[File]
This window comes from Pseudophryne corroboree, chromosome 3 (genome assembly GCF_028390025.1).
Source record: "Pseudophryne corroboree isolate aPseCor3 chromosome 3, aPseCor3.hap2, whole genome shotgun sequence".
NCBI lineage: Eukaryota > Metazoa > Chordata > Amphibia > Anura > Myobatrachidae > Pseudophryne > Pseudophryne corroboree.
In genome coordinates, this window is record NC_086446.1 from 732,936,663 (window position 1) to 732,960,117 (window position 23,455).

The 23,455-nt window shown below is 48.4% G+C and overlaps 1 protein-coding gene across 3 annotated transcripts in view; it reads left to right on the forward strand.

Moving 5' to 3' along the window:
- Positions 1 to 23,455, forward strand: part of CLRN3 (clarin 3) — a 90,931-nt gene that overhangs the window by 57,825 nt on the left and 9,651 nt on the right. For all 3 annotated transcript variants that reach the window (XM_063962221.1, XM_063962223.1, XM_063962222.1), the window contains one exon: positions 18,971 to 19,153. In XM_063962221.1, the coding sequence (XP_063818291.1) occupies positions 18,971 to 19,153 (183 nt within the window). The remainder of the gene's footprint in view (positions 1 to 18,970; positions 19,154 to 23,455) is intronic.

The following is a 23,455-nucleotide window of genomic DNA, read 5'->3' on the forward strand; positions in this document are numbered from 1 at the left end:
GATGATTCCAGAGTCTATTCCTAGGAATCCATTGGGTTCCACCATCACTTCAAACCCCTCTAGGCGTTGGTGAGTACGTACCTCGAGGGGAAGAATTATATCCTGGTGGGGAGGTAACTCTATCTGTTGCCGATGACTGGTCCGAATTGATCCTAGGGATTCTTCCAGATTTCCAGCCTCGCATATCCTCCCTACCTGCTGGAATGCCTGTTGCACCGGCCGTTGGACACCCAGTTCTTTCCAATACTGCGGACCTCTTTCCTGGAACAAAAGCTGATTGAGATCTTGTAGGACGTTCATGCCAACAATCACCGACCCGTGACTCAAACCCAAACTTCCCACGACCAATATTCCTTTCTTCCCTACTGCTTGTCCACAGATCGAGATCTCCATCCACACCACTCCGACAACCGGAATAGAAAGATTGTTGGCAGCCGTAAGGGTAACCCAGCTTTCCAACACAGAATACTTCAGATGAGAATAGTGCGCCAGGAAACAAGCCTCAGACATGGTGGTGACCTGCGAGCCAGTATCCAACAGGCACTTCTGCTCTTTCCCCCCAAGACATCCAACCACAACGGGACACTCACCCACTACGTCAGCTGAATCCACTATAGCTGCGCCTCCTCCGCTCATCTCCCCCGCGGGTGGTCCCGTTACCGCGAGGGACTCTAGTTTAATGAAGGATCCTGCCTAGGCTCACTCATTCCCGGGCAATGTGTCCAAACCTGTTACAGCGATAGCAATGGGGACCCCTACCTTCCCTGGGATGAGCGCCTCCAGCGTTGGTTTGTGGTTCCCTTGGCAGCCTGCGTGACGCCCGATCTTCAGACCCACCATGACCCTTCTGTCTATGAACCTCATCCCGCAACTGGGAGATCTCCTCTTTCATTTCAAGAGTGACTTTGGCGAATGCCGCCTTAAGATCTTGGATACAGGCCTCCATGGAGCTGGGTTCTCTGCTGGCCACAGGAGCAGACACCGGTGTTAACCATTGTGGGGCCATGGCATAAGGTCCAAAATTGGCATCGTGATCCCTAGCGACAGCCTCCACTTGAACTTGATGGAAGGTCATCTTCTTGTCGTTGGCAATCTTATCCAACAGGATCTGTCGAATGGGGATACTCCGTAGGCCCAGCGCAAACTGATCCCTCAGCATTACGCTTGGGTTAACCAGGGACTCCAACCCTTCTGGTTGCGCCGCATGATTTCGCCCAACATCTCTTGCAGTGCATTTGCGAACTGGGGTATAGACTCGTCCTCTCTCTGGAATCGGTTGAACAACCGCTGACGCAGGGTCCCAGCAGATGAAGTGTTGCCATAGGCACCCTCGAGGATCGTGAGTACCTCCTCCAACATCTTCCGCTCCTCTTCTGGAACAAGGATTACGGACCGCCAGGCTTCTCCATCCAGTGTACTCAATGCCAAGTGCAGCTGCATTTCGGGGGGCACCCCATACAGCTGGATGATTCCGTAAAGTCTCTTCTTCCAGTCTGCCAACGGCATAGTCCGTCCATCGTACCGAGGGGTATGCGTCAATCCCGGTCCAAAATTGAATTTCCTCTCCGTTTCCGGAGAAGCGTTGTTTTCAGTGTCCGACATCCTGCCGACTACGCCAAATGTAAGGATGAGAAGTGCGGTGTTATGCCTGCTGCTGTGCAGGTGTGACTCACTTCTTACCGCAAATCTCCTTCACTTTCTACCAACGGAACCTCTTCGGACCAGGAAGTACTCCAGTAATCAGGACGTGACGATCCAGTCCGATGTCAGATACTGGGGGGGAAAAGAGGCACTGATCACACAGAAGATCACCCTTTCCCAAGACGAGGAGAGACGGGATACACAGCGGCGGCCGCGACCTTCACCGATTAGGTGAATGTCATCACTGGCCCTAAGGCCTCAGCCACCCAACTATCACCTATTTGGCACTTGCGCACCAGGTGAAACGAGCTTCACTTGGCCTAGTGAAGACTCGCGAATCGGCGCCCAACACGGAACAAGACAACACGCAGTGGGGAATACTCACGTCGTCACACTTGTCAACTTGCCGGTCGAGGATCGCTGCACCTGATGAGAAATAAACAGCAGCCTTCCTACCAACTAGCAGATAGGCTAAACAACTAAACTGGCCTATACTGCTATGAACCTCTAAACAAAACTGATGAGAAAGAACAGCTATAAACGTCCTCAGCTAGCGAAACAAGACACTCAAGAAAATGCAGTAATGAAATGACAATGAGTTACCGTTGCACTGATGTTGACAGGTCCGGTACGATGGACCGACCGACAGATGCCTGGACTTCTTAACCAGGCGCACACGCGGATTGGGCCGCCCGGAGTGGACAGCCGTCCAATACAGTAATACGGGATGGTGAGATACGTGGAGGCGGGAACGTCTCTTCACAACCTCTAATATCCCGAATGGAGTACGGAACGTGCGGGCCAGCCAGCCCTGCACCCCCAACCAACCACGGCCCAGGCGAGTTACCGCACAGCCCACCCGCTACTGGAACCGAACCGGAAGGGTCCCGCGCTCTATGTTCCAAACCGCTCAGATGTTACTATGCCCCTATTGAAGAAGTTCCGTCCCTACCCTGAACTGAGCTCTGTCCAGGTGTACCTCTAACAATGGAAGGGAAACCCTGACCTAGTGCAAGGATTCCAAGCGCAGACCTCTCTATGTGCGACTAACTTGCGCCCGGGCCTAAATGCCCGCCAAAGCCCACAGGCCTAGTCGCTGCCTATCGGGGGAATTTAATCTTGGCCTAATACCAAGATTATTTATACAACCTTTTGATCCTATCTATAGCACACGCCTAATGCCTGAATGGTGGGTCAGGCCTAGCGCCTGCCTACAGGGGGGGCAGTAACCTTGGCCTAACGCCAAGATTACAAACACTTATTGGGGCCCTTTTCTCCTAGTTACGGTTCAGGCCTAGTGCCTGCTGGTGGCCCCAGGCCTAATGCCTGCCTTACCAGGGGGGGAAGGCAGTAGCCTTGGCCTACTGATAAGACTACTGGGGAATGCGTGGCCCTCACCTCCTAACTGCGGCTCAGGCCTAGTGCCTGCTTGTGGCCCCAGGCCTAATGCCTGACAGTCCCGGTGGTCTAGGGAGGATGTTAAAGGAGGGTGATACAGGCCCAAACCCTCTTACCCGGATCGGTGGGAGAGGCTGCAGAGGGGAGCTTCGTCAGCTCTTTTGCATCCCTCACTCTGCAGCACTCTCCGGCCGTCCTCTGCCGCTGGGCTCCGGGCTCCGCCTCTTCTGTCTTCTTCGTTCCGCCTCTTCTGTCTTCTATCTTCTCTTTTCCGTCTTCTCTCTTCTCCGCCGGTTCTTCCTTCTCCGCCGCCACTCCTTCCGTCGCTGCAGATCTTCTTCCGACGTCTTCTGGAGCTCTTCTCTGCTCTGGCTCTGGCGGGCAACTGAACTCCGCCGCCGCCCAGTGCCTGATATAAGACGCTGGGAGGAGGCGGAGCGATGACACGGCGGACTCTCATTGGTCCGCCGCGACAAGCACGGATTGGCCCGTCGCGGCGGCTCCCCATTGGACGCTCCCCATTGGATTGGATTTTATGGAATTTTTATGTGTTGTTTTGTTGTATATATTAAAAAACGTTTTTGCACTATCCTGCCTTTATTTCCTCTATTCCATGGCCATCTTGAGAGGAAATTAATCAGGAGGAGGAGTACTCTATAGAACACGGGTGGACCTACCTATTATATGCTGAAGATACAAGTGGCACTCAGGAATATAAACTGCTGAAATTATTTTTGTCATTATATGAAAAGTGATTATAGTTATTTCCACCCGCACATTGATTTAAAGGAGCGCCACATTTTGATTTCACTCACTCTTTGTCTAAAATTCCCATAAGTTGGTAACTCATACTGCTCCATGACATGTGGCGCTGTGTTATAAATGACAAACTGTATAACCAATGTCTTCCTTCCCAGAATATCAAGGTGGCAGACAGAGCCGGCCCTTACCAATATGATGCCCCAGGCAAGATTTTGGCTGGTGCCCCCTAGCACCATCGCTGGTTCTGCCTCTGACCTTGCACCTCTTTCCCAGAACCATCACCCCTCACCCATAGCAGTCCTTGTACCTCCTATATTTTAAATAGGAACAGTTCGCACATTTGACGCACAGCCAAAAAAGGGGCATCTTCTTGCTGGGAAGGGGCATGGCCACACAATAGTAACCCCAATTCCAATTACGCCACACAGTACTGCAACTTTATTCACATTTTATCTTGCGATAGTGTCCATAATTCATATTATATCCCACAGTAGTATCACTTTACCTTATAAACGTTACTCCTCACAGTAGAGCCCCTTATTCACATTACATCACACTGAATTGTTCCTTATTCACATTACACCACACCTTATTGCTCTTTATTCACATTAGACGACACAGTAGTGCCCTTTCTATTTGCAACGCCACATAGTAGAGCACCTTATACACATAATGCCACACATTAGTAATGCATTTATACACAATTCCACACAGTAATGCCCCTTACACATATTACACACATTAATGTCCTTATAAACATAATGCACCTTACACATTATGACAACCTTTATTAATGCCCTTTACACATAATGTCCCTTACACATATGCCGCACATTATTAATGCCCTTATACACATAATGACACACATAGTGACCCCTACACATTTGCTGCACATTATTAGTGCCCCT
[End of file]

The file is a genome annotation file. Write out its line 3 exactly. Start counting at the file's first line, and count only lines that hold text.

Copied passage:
NCBI lineage: Eukaryota > Metazoa > Chordata > Amphibia > Anura > Myobatrachidae > Pseudophryne > Pseudophryne corroboree.